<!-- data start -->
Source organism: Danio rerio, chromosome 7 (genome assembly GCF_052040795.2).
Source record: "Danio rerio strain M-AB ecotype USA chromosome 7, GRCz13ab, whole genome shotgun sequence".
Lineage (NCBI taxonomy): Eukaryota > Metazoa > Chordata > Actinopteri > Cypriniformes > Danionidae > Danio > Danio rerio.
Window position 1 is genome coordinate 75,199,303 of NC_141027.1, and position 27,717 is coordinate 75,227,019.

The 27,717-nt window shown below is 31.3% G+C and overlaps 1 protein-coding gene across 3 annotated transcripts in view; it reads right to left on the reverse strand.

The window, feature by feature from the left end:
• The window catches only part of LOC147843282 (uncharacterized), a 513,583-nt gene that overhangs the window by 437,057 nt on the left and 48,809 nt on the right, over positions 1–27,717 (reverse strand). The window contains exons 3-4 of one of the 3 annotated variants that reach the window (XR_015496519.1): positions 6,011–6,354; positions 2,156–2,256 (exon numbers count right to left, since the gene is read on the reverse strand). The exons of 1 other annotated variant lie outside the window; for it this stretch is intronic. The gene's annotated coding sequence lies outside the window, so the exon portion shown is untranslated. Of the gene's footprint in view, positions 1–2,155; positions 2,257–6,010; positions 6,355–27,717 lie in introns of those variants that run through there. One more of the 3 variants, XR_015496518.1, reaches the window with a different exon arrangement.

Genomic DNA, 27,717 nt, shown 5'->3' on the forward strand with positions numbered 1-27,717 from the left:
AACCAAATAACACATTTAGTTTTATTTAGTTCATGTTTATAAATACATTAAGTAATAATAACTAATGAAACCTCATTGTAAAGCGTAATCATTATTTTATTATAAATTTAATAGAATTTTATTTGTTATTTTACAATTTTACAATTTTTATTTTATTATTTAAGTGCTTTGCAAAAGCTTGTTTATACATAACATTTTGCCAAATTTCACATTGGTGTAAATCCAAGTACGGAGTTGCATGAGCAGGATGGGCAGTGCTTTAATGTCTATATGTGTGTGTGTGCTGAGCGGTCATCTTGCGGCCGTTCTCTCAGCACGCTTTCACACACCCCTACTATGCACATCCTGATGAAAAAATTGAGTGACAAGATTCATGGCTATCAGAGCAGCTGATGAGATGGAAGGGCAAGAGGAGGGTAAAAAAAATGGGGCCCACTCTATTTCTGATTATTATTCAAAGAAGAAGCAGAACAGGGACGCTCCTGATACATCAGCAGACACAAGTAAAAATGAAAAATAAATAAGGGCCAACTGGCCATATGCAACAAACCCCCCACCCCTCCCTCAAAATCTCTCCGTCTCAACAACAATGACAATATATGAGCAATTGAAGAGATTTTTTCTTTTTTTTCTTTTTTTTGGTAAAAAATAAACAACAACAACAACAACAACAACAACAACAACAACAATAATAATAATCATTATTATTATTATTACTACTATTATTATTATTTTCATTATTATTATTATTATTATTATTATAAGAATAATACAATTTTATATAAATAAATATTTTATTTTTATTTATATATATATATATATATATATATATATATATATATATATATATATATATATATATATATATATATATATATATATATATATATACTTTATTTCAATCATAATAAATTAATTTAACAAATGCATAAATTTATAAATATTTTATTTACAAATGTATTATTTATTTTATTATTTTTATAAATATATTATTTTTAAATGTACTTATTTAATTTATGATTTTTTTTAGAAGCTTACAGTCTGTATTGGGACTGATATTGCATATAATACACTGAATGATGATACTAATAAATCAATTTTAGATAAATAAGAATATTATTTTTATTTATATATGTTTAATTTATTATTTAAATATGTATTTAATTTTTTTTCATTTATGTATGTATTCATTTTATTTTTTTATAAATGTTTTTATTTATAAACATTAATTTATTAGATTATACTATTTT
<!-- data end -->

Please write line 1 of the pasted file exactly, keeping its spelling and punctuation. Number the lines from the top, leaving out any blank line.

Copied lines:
Source organism: Danio rerio, chromosome 7 (genome assembly GCF_052040795.2).